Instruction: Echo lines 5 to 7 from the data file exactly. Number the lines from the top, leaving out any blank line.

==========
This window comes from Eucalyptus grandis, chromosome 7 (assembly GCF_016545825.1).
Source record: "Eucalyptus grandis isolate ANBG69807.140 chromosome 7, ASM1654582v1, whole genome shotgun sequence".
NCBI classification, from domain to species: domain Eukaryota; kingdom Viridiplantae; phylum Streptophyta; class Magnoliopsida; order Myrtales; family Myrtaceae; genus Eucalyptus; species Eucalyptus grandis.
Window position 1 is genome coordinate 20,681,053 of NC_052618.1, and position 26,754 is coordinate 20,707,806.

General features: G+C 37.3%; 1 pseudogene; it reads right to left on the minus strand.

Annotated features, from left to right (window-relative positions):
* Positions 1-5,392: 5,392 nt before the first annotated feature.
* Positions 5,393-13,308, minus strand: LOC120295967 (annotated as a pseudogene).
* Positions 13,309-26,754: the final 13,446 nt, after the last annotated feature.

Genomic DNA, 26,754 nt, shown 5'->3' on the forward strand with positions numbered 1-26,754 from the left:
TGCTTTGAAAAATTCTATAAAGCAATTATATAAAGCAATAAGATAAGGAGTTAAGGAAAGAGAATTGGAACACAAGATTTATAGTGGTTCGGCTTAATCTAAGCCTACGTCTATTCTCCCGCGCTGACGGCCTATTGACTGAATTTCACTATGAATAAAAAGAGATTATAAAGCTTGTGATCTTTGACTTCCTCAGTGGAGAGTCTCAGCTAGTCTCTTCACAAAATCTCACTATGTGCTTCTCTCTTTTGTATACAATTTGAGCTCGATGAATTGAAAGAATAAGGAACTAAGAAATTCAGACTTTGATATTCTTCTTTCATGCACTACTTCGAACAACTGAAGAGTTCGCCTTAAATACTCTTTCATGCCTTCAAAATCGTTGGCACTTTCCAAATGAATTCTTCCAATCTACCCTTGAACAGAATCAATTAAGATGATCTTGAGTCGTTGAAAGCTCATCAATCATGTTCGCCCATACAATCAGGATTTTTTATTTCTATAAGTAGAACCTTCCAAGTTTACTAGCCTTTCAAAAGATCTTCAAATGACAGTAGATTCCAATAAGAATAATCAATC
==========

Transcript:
General features: G+C 37.3%; 1 pseudogene; it reads right to left on the minus strand.

Annotated features, from left to right (window-relative positions):
* Positions 1-5,392: 5,392 nt before the first annotated feature.